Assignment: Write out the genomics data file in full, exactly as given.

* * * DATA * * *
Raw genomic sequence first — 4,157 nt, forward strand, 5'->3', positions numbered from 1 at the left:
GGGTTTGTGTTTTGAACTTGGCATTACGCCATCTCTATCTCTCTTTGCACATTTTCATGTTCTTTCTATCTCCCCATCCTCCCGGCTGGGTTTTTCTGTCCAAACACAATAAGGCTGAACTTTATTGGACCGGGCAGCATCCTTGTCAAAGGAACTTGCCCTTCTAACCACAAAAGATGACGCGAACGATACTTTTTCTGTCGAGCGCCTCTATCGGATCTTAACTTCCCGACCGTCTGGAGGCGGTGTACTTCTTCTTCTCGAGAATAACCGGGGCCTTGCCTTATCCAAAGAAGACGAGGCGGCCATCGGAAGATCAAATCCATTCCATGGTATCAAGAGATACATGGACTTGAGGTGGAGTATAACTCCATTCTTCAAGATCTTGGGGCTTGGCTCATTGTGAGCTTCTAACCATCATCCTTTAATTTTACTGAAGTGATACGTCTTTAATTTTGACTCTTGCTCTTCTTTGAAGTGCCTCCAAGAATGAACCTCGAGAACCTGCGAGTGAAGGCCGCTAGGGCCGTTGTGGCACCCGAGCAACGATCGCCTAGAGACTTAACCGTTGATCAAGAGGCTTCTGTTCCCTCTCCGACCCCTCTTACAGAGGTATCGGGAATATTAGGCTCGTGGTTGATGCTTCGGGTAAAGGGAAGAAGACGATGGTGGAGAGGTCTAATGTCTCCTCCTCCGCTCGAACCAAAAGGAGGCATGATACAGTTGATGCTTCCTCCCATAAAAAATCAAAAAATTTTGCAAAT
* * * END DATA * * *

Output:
Raw genomic sequence first — 4,157 nt, forward strand, 5'->3', positions numbered from 1 at the left:
GGGTTTGTGTTTTGAACTTGGCATTACGCCATCTCTATCTCTCTTTGCACATTTTCATGTTCTTTCTATCTCCCCATCCTCCCGGCTGGGTTTTTCTGTCCAAACACAATAAGGCTGAACTTTATTGGACCGGGCAGCATCCTTGTCAAAGGAACTTGCCCTTCTAACCACAAAAGATGACGCGAACGATACTTTTTCTGTCGAGCGCCTCTATCGGATCTTAACTTCCCGACCGTCTGGAGGCGGTGTACTTCTTCTTCTCGAGAATAACCGGGGCCTTGCCTTATCCAAAGAAGACGAGGCGGCCATCGGAAGATCAAATCCATTCCATGGTATCAAGAGATACATGGACTTGAGGTGGAGTATAACTCCATTCTTCAAGATCTTGGGGCTTGGCTCATTGTGAGCTTCTAACCATCATCCTTTAATTTTACTGAAGTGATACGTCTTTAATTTTGACTCTTGCTCTTCTTTGAAGTGCCTCCAAGAATGAACCTCGAGAACCTGCGAGTGAAGGCCGCTAGGGCCGTTGTGGCACCCGAGCAACGATCGCCTAGAGACTTAACCGTTGATCAAGAGGCTTCTGTTCCCTCTCCGACCCCTCTTACAGAGGTATCGGGAATATTAGGCTCGTGGTTGATGCTTCGGGTAAAGGGAAGAAGACGATGGTGGAGAGGTCTAATGTCTCCTCCTCCGCTCGAACCAAAAGGAGGCATGATACAGTTGATGCTTCCTCCCATAAAAAATCAAAAAATTTTGCAAAT